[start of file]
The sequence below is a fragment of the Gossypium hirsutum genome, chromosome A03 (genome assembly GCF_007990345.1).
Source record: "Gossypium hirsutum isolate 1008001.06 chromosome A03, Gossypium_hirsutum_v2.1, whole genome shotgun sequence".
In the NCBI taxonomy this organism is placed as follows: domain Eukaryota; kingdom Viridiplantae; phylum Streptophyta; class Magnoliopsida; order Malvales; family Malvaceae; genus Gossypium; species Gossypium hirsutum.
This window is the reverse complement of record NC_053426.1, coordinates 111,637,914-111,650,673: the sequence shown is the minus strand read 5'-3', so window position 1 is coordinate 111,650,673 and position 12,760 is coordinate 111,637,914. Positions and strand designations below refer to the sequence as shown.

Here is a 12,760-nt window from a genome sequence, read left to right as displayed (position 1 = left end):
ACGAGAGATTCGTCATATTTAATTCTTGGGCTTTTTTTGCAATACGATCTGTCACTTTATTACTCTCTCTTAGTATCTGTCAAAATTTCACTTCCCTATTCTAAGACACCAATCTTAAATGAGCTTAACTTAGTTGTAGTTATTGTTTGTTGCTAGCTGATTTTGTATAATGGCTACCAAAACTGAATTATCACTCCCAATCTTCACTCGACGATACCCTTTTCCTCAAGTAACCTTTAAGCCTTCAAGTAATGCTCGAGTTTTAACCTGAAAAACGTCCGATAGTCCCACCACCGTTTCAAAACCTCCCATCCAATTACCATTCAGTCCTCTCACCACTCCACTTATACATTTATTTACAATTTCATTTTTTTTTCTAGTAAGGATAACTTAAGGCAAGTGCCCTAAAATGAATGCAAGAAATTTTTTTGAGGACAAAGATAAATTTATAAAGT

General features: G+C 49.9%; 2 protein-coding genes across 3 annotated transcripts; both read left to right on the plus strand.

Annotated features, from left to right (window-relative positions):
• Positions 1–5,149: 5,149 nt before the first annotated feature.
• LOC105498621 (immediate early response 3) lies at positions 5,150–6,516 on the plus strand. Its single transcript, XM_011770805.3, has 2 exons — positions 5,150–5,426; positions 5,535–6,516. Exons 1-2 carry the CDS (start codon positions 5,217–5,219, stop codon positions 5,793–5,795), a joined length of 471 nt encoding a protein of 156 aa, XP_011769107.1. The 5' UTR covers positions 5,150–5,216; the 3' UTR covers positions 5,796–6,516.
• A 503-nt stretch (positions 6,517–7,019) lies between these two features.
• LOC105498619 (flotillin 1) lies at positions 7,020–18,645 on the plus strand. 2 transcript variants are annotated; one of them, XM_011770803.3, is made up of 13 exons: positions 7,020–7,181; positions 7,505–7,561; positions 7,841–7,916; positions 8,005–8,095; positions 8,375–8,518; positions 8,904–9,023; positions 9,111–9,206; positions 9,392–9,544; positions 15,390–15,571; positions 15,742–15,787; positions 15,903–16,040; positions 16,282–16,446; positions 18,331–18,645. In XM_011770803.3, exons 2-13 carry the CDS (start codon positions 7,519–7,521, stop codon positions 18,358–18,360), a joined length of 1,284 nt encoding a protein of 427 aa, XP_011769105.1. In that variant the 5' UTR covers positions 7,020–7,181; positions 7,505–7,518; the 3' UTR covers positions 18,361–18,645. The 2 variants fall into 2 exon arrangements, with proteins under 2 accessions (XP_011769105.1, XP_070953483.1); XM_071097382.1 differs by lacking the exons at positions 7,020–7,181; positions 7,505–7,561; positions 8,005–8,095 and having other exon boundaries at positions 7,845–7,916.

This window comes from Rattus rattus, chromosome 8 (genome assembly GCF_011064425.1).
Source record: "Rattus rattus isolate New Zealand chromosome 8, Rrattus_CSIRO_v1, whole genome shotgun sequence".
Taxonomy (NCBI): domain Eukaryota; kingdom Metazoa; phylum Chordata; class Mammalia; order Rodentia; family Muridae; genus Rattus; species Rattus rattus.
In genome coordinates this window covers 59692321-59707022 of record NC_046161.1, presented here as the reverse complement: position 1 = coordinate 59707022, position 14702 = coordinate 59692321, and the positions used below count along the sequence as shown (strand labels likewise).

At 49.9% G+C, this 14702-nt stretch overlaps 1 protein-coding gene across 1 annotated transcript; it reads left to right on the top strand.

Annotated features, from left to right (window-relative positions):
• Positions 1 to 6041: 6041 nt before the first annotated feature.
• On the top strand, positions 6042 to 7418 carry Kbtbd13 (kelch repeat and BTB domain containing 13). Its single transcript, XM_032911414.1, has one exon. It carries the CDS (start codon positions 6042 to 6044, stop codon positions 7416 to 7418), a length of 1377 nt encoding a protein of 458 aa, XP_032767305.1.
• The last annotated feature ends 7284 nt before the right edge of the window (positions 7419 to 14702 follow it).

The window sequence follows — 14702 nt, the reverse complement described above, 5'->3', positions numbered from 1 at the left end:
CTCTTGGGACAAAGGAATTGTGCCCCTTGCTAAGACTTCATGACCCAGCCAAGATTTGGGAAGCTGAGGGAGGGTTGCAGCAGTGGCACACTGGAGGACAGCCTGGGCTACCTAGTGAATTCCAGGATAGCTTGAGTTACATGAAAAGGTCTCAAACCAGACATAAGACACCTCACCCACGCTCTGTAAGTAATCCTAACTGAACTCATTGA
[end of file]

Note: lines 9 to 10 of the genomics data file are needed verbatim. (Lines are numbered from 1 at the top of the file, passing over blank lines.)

• Positions 1–5,149: 5,149 nt before the first annotated feature.
• LOC105498621 (immediate early response 3) lies at positions 5,150–6,516 on the plus strand. Its single transcript, XM_011770805.3, has 2 exons — positions 5,150–5,426; positions 5,535–6,516. Exons 1-2 carry the CDS (start codon positions 5,217–5,219, stop codon positions 5,793–5,795), a joined length of 471 nt encoding a protein of 156 aa, XP_011769107.1. The 5' UTR covers positions 5,150–5,216; the 3' UTR covers positions 5,796–6,516.